New research by scientists at the Sanford-Burnham Medical Research Institute in the United States into the connection between antipsychotic medications and insulin has found that some antipsychotics can cause the metabolic side effects of diabetes and obesity.
The study, published in the journal Molecular Psychiatry, showed how antipsychotic drugs can impede normal metabolism through the activation of a protein called SMAD3, which plays a key role in the transforming growth factor beta (TGFbeta) pathway. The TGFbeta pathway works to regulate a range of biological processes, such as insulin signalling, cell growth and inflammation.
The researchers highlighted that all antipsychotic drugs that result in metabolic side effects activated the SMAD3, but that antipsychotics free from such side effects did not. In addition, the SMAD3 activation was wholly independent from their neurological effects, which means that there is the potential for antipsychotics to be designed that are able to retain beneficial therapeutic effects in the brain but do not have the metabolic side effects, and therefore be safer for patients suffering from conditions such as bipolar disorder and schizophrenia.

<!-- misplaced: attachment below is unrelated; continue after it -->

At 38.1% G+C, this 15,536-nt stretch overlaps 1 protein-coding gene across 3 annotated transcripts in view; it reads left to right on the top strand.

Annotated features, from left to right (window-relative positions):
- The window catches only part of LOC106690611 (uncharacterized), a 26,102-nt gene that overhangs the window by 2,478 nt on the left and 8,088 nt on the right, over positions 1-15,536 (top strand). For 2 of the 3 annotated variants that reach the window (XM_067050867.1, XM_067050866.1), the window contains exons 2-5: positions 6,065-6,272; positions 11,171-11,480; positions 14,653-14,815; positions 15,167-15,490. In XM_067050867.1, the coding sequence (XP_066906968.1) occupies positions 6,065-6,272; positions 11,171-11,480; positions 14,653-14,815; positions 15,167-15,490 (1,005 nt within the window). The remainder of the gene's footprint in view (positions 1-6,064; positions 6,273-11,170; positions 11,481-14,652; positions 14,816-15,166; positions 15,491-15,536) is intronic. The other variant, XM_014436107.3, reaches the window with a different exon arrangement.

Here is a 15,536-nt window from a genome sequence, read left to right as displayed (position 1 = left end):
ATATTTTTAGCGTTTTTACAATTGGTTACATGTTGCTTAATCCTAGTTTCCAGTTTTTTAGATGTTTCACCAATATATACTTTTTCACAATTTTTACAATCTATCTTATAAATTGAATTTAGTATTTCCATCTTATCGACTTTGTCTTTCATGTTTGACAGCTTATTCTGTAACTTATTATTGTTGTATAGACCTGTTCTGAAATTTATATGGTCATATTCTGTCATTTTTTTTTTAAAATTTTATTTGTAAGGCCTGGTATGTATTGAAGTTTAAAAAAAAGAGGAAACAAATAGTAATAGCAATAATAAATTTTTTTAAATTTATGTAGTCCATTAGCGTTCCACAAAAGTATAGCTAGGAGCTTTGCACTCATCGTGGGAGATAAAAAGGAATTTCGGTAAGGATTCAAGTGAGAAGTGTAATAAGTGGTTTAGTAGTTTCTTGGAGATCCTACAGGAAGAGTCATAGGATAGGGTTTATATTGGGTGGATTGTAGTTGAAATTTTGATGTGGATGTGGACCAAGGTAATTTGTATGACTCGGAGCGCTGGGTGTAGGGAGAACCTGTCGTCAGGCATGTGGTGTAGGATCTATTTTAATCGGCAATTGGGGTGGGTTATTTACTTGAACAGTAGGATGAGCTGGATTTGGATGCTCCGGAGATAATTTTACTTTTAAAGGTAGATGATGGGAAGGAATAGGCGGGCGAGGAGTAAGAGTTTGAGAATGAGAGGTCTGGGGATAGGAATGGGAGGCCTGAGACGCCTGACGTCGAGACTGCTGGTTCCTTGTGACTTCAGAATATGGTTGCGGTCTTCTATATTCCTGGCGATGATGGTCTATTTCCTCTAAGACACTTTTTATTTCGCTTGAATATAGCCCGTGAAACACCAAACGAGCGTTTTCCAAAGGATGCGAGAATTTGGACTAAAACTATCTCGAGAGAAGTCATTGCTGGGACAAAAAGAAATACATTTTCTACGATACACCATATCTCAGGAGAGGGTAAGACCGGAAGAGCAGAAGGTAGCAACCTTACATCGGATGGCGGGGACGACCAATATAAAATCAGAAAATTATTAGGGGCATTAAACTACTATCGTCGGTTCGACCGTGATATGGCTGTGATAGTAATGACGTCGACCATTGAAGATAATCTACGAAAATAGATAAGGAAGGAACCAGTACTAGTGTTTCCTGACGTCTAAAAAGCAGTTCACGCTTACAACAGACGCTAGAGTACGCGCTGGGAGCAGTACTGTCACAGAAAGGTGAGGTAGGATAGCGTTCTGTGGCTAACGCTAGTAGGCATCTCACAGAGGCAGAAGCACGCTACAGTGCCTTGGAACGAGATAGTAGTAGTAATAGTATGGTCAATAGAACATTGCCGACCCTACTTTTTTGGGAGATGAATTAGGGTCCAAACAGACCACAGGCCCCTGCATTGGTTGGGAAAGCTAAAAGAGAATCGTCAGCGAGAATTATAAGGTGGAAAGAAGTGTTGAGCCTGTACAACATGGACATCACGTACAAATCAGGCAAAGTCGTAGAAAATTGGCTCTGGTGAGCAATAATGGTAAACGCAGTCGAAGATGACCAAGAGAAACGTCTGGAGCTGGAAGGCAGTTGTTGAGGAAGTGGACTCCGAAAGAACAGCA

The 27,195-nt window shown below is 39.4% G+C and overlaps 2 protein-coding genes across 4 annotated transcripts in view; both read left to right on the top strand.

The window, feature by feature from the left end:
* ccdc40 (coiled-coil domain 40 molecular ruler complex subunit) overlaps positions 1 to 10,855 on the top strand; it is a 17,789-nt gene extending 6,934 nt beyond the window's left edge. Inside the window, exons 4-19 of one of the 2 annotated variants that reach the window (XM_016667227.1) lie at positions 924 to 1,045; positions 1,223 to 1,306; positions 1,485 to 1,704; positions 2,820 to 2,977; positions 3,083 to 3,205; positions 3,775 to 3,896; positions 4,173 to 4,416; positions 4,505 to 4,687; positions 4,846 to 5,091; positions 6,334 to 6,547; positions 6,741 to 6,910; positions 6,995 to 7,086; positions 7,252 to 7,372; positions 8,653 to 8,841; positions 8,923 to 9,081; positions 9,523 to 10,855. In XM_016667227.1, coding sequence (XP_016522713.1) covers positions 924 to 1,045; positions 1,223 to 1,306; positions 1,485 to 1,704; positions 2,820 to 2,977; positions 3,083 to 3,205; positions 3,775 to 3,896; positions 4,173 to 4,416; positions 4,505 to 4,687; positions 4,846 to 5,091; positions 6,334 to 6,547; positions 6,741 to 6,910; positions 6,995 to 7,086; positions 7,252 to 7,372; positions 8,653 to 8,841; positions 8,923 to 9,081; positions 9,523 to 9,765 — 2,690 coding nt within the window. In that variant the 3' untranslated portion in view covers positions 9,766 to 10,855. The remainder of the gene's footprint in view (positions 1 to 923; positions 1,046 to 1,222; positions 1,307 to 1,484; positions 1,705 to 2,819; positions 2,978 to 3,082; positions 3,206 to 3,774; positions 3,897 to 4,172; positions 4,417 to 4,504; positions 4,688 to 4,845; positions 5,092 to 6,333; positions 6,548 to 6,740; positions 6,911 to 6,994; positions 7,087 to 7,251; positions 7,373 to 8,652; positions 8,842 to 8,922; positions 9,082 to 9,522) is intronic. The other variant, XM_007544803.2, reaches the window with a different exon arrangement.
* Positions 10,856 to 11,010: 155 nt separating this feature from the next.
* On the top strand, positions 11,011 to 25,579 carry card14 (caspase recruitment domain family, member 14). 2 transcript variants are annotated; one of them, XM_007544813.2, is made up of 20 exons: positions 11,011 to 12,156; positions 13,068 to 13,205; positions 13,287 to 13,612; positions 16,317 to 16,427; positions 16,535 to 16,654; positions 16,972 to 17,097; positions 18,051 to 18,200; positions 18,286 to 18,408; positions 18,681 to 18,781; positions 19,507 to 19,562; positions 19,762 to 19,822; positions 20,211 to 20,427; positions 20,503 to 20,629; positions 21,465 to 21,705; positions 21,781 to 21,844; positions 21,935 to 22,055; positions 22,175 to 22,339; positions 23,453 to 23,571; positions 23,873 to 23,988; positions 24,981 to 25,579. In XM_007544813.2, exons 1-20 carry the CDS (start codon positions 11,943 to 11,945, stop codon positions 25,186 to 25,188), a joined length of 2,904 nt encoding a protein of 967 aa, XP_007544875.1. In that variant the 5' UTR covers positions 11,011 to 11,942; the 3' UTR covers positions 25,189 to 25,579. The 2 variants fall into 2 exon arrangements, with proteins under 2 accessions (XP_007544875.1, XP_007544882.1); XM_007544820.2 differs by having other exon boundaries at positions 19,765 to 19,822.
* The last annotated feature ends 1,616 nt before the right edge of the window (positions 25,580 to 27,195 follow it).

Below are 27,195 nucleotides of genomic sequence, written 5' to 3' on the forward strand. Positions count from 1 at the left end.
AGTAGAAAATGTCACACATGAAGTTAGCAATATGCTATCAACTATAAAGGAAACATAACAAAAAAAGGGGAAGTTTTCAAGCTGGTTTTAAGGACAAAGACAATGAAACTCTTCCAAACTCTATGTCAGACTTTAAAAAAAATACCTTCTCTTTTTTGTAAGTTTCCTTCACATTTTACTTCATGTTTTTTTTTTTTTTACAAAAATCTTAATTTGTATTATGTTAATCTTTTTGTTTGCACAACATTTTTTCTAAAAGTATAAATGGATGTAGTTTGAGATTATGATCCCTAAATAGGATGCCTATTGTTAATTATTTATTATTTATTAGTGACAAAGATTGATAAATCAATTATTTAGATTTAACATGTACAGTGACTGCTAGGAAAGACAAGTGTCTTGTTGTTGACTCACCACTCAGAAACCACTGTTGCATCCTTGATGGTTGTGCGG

Senior author Fred Levine commented “We now believe that many antipsychotics cause obesity and diabetes because they trigger the TGFbeta pathway. Of all the drugs we tested, the only two that didn’t activate the pathway were the ones that are known not to cause metabolic side effects.”

Get our free newsletters

Stay up to date with the latest news, research and breakthroughs.

You May Also Like

Coronavirus: UK instructed to stay at home this weekend

Health Secretary Matt Hancock has said that staying at home this weekend…

Type 2 diabetes found to be a ‘significant risk factor’ among stroke victims

More evidence has been published which supports that diabetes is a “significant…

Top diabetes professor drafts risk assessment document for frontline COVID-19 staff

The health and wellbeing of frontline NHS staff has been prioritised among…